Former curator continues educating people about war art

Laura Brandon, former curator at the War Museum, is teaching a Learning in Retirement course at Carleton about war art. (Chris Roussakis Photo)

As the curator of war art at the Canadian War Museum, Laura Brandon managed thousands of works in the museum’s collection – but her favourite part of the job was educating visitors.

Even though the Carleton alumnus recently retired, Brandon is continuing to educate others – particularly fellow retirees – in the Learning in Retirement course War Art.

“I was interested in Learning in Retirement because what I enjoyed doing was touring, and taking groups around the art exhibitions,” says Brandon. “I love educating through talking about visual art, and having a conversation about a work of art.”

Brandon’s career with the Canadian War Museum dates back to 1992, and over the years, she has organized more than 30 exhibitions and taught classes in art and history at Carleton University.

She’s also an accomplished author, writing books on the subject such as Art or Memorial? The Forgotten History of Canada’s War Art and Art and War.

Brandon’s interest in war and history has a personal connection – her father was a Canadian army and naval historian, and her family was particularly affected by the First World War.

Her great uncles fought in the war, she says, which impacted the family.

“That event massively affected my great grandmother, who died in 1919,” Brandon says. “I wonder if it was Spanish flu, or the strain of having her sons at war.”

She adds that she enjoys studying war art in particular because it plays a significant role in war history.

“One of the ways you can try to understand who you are, and where you come from, is looking at war art,” Brandon says. “I find that looking at war art answers, and raises, questions that allow us to reflect on who are in the context of history.”

Topics discussed in her class date back to cave paintings from 14,000 BC, and looks at civilizations such as Assyria, Greece and Rome. Participants also learn about art in the First World War’s combatant nations.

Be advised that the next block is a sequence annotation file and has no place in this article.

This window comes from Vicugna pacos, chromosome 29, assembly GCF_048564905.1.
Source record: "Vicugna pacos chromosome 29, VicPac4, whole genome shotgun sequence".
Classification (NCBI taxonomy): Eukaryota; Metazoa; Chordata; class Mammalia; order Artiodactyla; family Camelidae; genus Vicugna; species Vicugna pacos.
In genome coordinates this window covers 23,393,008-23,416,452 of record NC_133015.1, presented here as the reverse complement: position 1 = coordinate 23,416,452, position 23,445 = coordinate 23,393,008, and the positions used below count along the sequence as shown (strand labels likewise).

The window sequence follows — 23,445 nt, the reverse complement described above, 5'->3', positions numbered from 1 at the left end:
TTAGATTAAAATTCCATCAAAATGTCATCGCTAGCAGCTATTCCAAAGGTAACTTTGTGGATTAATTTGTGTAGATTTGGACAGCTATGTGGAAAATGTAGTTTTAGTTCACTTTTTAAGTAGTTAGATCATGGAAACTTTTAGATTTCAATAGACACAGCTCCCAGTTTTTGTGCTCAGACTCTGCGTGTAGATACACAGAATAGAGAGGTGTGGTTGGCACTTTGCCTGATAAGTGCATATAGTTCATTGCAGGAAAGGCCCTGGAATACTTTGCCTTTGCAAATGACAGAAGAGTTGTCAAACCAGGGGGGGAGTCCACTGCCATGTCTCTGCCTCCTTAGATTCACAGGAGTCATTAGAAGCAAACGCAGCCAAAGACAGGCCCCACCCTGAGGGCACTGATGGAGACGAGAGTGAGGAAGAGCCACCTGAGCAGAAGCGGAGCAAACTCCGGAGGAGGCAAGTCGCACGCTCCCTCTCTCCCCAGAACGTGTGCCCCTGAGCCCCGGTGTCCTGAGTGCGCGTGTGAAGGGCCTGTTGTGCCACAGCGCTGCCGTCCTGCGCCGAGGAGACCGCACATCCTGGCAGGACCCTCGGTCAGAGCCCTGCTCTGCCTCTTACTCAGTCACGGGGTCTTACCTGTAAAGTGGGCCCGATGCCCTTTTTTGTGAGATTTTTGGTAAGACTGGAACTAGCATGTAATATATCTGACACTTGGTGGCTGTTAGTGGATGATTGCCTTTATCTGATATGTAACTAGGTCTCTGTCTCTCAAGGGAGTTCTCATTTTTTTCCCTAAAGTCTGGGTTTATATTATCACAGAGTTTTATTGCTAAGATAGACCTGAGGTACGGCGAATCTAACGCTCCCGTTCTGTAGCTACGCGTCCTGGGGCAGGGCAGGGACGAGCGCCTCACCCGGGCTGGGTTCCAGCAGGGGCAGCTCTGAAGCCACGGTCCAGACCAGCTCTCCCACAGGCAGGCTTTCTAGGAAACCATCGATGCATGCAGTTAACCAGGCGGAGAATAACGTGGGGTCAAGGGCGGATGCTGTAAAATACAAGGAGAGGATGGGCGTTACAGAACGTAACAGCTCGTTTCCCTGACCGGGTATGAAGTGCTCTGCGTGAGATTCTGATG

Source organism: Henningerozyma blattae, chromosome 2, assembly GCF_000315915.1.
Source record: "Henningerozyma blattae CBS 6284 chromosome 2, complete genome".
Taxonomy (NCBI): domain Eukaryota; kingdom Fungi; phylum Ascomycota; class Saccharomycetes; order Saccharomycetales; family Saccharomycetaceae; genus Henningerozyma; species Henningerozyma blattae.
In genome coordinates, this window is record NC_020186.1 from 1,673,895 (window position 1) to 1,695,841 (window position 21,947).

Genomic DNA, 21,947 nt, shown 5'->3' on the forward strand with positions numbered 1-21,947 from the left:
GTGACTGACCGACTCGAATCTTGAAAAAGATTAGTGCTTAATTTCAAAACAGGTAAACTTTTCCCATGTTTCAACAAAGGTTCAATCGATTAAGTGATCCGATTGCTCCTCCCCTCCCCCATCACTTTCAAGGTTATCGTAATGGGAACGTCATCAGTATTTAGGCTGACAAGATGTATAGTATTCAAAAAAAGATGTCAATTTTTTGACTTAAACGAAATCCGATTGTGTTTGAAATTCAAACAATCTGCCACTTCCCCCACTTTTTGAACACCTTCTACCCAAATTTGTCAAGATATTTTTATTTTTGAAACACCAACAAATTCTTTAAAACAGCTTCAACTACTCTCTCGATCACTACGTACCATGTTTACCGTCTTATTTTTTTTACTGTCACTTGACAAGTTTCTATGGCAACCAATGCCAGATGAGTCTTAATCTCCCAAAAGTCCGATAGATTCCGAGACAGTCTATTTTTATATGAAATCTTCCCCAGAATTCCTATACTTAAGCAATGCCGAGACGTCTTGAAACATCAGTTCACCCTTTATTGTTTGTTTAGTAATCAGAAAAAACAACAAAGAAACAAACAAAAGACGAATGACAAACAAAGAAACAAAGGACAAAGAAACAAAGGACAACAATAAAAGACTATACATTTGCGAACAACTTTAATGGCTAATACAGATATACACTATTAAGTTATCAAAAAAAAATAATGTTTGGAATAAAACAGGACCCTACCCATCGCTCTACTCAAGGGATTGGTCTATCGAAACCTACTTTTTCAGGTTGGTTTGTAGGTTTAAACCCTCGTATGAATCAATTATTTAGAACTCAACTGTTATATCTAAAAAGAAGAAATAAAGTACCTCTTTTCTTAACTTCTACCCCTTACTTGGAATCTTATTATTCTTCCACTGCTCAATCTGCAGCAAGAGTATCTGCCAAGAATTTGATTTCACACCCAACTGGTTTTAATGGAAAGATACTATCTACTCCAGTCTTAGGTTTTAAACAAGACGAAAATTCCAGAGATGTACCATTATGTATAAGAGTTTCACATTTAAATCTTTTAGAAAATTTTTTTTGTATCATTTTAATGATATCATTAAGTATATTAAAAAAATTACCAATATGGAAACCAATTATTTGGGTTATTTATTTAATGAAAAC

“In a funny way, you learn about a wide, wide international history,” says Brandon.

While she is leading the course, Brandon says she is still constantly learning as well.

“I’ve realized that I know very little,” she says. “It stretches my knowledge. It’s not just sharing what I already know – it’s a journey with people.”

Sandra Dyck, director of the Carleton University Art Gallery, says the Learning in Retirement program is an example of how Carleton promotes lifelong learning.

She says the courses being offered this winter feature highly engaged and esteemed lecturers – including Brandon.

“Dr. Laura Brandon, who has just retired from her position as curator of war art at the Canadian War Museum, is a fantastic addition to the (Learning in Retirement) program,” Dyck says. “She has deep knowledge of and passion for war art, and extensive experience in curating ambitious exhibitions. It will be a great privilege for students to learn from Dr. Brandon.”

Brandon will be teaching the course every Friday until Feb. 20, and hopes participants will take away a few messages – including the excitement of learning something new, and creating a conversation about the meaning of war art.

“It’s the enabling of conversation, and the reflection on things that happened to us as human beings,” she says.

This entry was written by Kristy Strauss and posted in the issue. Bookmark the permalink or share the following short URL for this article via social media:

Kristy Strauss

By Kristy Strauss

Kristy Strauss graduated from Carleton's journalism program in 2009. She is a regular contributor to Carleton Now. She has worked as a reporter for the Kemptville Advance. She currently reports for EMC Ottawa South.

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